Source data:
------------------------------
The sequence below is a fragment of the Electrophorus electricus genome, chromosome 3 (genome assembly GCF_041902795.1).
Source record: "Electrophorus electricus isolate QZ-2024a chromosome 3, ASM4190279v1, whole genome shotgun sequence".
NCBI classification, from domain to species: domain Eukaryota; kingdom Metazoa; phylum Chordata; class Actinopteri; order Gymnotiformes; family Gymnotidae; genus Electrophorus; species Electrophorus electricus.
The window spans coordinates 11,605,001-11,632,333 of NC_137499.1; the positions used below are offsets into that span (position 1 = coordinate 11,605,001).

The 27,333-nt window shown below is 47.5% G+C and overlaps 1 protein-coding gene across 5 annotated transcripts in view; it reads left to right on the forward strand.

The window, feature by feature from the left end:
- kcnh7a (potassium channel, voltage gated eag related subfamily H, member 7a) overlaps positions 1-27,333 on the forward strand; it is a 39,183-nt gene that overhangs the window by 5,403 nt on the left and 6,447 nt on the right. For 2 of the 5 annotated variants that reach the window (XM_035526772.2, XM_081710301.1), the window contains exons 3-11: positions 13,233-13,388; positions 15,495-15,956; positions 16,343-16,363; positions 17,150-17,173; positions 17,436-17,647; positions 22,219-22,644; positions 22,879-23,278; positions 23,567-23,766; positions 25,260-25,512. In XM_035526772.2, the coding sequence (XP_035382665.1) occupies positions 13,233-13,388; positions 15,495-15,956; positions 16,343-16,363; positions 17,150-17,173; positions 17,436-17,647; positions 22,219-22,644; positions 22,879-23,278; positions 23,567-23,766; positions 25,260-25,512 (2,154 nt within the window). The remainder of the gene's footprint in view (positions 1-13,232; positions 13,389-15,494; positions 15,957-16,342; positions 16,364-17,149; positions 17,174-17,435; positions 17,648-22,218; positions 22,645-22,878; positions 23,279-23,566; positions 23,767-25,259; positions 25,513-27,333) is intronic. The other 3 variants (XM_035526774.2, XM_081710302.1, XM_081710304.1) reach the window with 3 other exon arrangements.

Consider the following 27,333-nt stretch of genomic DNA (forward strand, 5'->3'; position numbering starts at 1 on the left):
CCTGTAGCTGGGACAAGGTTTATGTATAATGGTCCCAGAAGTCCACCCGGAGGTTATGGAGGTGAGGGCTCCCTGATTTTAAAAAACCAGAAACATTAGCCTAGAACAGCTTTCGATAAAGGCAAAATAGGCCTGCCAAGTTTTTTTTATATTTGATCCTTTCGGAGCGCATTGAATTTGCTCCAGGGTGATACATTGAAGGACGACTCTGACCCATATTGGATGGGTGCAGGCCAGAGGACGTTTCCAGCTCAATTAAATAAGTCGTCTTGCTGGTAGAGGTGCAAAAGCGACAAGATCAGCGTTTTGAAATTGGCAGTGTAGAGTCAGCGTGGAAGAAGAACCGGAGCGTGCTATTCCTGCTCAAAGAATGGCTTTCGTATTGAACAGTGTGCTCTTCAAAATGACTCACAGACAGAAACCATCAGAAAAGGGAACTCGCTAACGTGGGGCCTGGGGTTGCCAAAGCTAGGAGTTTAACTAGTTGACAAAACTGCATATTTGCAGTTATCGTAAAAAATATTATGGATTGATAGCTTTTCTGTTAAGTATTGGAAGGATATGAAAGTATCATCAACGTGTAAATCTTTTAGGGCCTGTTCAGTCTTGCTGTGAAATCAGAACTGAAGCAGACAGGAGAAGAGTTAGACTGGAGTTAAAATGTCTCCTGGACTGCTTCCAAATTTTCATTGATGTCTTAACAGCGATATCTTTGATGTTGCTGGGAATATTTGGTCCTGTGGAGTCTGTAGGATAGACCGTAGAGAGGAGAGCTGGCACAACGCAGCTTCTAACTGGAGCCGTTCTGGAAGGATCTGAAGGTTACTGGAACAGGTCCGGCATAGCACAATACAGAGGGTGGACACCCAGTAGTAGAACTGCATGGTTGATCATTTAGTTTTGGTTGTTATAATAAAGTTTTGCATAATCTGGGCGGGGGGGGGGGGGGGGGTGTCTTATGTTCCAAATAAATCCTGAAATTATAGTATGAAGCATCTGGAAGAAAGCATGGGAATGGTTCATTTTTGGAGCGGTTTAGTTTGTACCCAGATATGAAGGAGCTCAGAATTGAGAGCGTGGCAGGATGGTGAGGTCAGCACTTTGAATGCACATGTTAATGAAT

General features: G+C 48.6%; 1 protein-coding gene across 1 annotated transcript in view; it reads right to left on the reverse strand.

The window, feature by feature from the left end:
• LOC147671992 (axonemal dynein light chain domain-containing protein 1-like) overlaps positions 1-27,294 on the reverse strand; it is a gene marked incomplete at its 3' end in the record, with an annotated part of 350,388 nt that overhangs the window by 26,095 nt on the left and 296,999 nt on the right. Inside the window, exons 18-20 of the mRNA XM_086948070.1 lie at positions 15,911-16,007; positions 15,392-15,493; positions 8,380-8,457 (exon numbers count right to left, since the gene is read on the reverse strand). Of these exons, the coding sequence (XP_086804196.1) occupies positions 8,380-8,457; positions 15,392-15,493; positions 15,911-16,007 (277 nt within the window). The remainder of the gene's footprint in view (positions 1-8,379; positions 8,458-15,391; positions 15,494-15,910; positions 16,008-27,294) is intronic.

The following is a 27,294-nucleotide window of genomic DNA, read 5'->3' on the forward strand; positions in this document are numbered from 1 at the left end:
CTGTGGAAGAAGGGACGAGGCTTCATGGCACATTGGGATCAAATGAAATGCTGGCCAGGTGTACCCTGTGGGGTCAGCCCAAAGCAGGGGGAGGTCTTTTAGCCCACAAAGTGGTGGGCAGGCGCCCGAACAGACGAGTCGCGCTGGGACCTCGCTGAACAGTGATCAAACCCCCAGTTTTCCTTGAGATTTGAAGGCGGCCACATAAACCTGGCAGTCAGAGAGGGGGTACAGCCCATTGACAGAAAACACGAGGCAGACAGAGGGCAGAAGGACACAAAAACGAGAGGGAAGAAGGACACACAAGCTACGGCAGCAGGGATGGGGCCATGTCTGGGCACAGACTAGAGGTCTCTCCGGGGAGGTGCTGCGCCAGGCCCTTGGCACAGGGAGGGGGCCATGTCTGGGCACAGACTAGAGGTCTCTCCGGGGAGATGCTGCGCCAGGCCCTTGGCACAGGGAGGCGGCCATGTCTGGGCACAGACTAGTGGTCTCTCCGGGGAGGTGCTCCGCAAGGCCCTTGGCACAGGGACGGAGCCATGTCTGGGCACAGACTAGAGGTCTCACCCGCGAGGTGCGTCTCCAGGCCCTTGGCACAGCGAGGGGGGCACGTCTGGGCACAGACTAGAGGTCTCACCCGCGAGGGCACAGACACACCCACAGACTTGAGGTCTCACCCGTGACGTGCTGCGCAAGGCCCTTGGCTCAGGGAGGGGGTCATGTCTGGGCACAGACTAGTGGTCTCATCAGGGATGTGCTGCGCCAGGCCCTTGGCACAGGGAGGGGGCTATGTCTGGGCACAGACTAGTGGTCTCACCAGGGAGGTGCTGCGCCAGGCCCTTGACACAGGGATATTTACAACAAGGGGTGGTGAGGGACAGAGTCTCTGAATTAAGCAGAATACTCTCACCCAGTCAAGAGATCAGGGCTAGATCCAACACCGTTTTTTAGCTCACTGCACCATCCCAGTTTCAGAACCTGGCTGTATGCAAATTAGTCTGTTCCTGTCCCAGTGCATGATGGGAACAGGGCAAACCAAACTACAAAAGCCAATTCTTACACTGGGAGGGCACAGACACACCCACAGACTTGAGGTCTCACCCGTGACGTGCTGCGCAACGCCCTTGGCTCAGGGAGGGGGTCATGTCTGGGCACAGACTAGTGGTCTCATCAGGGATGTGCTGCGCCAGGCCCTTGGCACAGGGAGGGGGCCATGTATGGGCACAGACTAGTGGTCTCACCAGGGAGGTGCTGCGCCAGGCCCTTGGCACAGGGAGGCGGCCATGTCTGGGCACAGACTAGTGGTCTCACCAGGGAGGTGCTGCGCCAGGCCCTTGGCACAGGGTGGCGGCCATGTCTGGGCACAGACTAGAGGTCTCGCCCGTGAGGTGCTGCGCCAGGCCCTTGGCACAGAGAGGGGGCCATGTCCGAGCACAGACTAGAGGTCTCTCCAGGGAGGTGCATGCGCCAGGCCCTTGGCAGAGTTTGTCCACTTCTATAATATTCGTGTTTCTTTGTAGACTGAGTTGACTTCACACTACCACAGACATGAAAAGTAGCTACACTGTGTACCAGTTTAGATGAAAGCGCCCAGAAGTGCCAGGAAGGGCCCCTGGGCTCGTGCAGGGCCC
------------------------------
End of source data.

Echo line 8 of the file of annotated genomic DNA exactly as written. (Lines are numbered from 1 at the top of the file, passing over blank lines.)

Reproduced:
Consider the following 27,333-nt stretch of genomic DNA (forward strand, 5'->3'; position numbering starts at 1 on the left):